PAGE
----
For Celsus the weakness of Christianity is that it has no tradition; it is not built upon previous systems of belief but is a breakaway movement of Judaism -- a religion for which he has harsh words, but which he does recognize as possessing an identity based on national and traditional lineage. Christianity lacks these characteristics and rests on an overturning of established customs and practices, which makes it a dangerous and destabilizing presence in society:
whatever is done among each nation in this way would be rightly done, wherever it was agreeable to the wishes (of the superintending powers), while it would be an act of impiety to get rid of the institutions established from the beginning in the various places.
Furthermore, the Christian conception of God is capricious and incoherent. God, if he is God, is beyond change and decay, yet Christians argue he was incarnated in this world that is full of change and decay. How, then, can he remain purely divine? This confusion is offensive to Celsus who 'would not have the creator God leave heaven':
God is good, and beautiful, and blessed, and that in the best and most beautiful degree. But if he come down among men, he must undergo a change, and a change from good to evil, from virtue to vice, from happiness to misery, and from best to worst. Who, then, would make choice of such a change? It is the nature of a mortal, indeed, to undergo change and remoulding, but of an immortal to remain the same and unaltered. God, then, could not admit of such a change.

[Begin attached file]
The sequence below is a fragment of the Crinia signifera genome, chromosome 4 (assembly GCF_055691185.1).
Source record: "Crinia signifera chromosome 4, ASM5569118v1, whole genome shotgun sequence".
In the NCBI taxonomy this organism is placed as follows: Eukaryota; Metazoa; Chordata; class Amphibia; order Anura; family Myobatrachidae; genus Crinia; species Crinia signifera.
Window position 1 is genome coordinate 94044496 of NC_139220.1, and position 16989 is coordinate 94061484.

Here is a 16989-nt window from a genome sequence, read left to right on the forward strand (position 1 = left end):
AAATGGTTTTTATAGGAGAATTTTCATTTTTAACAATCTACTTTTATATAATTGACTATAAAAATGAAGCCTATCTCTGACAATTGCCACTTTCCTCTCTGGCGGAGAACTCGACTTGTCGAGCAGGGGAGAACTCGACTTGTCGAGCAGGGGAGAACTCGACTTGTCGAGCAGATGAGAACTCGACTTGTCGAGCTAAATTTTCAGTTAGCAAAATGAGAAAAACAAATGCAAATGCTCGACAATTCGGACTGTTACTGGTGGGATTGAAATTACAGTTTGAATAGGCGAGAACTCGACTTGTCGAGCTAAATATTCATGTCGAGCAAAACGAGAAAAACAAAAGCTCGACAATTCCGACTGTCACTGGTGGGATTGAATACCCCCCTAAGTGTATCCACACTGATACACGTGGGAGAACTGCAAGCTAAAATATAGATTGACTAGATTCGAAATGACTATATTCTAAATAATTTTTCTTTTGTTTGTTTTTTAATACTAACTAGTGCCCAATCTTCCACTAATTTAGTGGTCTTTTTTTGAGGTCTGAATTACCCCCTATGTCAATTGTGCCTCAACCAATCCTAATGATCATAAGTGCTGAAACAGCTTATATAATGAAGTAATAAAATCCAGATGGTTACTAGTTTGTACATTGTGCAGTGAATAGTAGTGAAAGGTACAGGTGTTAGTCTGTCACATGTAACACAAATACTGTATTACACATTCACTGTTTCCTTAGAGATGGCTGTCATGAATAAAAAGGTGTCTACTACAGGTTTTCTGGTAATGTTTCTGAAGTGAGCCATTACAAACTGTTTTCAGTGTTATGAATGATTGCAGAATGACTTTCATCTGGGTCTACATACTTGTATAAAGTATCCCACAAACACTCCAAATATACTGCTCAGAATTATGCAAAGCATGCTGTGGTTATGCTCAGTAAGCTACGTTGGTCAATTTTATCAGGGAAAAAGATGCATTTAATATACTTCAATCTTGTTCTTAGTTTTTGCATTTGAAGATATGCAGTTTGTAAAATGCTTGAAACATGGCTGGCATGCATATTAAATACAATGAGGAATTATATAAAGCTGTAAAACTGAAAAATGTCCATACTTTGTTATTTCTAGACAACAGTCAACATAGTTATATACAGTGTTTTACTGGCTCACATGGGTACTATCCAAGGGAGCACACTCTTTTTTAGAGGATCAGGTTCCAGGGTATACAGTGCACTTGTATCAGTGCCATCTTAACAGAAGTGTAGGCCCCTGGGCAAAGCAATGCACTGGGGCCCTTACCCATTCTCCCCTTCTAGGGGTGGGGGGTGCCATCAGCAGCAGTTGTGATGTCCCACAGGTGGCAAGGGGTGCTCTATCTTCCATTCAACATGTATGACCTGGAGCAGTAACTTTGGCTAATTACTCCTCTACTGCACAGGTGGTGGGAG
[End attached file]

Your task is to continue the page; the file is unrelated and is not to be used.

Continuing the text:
The argument here is for a clear divide between the realms of the divine and the earthly, a divide which Christians undermine. This is particularly antagonistic to the pagan Roman religion which ultimately held divinity to be unknowable and remote from human experience, which could only approach it through practices rooted in earthly society: 'Cults and images ... were valid only because they existed already and encouraged civic cohesion; the nature of god was unknowable'.
For Celsus, the Christians appropriate the Hebrew scriptures, taking up the idea of God as the creator of the cosmos, but add the figure of Jesus as God who has the power to save them. Celsus argues that they fail to make of this a coherent doctrine, which is one instance of the anti-rational and ignorant nature of their faith. The Christians, charges Celsus, take beliefs and doctrines with little understanding from the established polytheistic religions and from the Judaism which is their own unacknowledged basis, and distort them without understanding. Many Christian ideas, he argues, 'are stated much better among the Greeks (than in the Scriptures). And in a manner which is free from all exaggerations and promises on the part of God, or the Son of God',
while the doctrines of cosmic creation and other primordial events are borrowed, via Moses and without real…[continue]